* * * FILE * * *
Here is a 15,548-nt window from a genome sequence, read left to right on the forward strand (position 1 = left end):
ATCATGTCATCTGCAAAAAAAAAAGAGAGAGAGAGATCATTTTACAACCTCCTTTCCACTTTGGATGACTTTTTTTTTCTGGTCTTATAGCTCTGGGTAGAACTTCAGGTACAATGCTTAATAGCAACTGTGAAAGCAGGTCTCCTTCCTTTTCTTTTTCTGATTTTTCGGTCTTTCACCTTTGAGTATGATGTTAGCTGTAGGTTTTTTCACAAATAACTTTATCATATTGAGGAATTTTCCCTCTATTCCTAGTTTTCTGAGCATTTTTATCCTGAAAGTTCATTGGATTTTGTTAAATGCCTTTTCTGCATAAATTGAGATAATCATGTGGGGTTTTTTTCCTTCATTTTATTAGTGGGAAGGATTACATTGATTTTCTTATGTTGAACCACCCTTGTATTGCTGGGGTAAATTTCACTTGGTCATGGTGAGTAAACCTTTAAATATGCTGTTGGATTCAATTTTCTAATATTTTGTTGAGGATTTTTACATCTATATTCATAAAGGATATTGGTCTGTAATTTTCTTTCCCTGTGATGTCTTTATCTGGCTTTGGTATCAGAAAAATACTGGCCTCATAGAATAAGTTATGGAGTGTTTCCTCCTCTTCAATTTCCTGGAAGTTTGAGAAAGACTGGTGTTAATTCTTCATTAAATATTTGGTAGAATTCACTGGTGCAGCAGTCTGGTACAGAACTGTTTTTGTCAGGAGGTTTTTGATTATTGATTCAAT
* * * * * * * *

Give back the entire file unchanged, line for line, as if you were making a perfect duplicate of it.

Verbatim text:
Here is a 15,548-nt window from a genome sequence, read left to right on the forward strand (position 1 = left end):
ATCATGTCATCTGCAAAAAAAAAAGAGAGAGAGAGATCATTTTACAACCTCCTTTCCACTTTGGATGACTTTTTTTTTCTGGTCTTATAGCTCTGGGTAGAACTTCAGGTACAATGCTTAATAGCAACTGTGAAAGCAGGTCTCCTTCCTTTTCTTTTTCTGATTTTTCGGTCTTTCACCTTTGAGTATGATGTTAGCTGTAGGTTTTTTCACAAATAACTTTATCATATTGAGGAATTTTCCCTCTATTCCTAGTTTTCTGAGCATTTTTATCCTGAAAGTTCATTGGATTTTGTTAAATGCCTTTTCTGCATAAATTGAGATAATCATGTGGGGTTTTTTTCCTTCATTTTATTAGTGGGAAGGATTACATTGATTTTCTTATGTTGAACCACCCTTGTATTGCTGGGGTAAATTTCACTTGGTCATGGTGAGTAAACCTTTAAATATGCTGTTGGATTCAATTTTCTAATATTTTGTTGAGGATTTTTACATCTATATTCATAAAGGATATTGGTCTGTAATTTTCTTTCCCTGTGATGTCTTTATCTGGCTTTGGTATCAGAAAAATACTGGCCTCATAGAATAAGTTATGGAGTGTTTCCTCCTCTTCAATTTCCTGGAAGTTTGAGAAAGACTGGTGTTAATTCTTCATTAAATATTTGGTAGAATTCACTGGTGCAGCAGTCTGGTACAGAACTGTTTTTGTCAGGAGGTTTTTGATTATTGATTCAAT